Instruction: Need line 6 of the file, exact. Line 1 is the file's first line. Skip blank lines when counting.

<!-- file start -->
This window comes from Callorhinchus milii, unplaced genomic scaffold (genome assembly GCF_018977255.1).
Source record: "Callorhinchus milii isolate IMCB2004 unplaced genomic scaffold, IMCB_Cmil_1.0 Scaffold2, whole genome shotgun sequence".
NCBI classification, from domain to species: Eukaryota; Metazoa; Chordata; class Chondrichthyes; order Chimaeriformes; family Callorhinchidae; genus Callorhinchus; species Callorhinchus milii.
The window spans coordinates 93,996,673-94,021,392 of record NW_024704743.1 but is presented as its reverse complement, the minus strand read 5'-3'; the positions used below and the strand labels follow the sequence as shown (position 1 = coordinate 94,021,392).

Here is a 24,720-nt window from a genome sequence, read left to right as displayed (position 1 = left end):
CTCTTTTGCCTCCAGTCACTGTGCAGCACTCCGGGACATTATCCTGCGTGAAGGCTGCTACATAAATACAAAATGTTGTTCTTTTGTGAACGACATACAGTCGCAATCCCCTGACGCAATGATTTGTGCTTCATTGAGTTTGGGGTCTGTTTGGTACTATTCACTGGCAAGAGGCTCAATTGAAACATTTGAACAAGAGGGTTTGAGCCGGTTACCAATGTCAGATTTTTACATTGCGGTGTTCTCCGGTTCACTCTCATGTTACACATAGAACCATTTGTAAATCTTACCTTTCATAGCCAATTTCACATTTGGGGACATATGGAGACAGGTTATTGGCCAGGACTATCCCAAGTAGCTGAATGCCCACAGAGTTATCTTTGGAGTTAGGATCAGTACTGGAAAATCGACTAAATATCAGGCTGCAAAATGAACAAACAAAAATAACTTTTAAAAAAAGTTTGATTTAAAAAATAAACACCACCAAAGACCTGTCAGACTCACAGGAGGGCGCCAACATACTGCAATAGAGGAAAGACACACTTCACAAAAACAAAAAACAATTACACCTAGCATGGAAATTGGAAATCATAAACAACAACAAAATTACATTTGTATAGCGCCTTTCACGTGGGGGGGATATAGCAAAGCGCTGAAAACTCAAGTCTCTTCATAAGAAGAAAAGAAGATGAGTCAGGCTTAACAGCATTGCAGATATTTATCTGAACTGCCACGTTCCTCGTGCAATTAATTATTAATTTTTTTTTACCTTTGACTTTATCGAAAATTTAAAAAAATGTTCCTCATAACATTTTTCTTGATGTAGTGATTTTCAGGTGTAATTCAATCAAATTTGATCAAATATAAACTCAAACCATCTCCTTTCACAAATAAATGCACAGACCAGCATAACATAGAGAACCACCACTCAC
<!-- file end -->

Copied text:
CTCTTTTGCCTCCAGTCACTGTGCAGCACTCCGGGACATTATCCTGCGTGAAGGCTGCTACATAAATACAAAATGTTGTTCTTTTGTGAACGACATACAGTCGCAATCCCCTGACGCAATGATTTGTGCTTCATTGAGTTTGGGGTCTGTTTGGTACTATTCACTGGCAAGAGGCTCAATTGAAACATTTGAACAAGAGGGTTTGAGCCGGTTACCAATGTCAGATTTTTACATTGCGGTGTTCTCCGGTTCACTCTCATGTTACACATAGAACCATTTGTAAATCTTACCTTTCATAGCCAATTTCACATTTGGGGACATATGGAGACAGGTTATTGGCCAGGACTATCCCAAGTAGCTGAATGCCCACAGAGTTATCTTTGGAGTTAGGATCAGTACTGGAAAATCGACTAAATATCAGGCTGCAAAATGAACAAACAAAAATAACTTTTAAAAAAAGTTTGATTTAAAAAATAAACACCACCAAAGACCTGTCAGACTCACAGGAGGGCGCCAACATACTGCAATAGAGGAAAGACACACTTCACAAAAACAAAAAACAATTACACCTAGCATGGAAATTGGAAATCATAAACAACAACAAAATTACATTTGTATAGCGCCTTTCACGTGGGGGGGATATAGCAAAGCGCTGAAAACTCAAGTCTCTTCATAAGAAGAAAAGAAGATGAGTCAGGCTTAACAGCATTGCAGATATTTATCTGAACTGCCACGTTCCTCGTGCAATTAATTATTAATTTTTTTTTACCTTTGACTTTATCGAAAATTTAAAAAAATGTTCCTCATAACATTTTTCTTGATGTAGTGATTTTCAGGTGTAATTCAATCAAATTTGATCAAATATAAACTCAAACCATCTCCTTTCACAAATAAATGCACAGACCAGCATAACATAGAGAACCACCACTCAC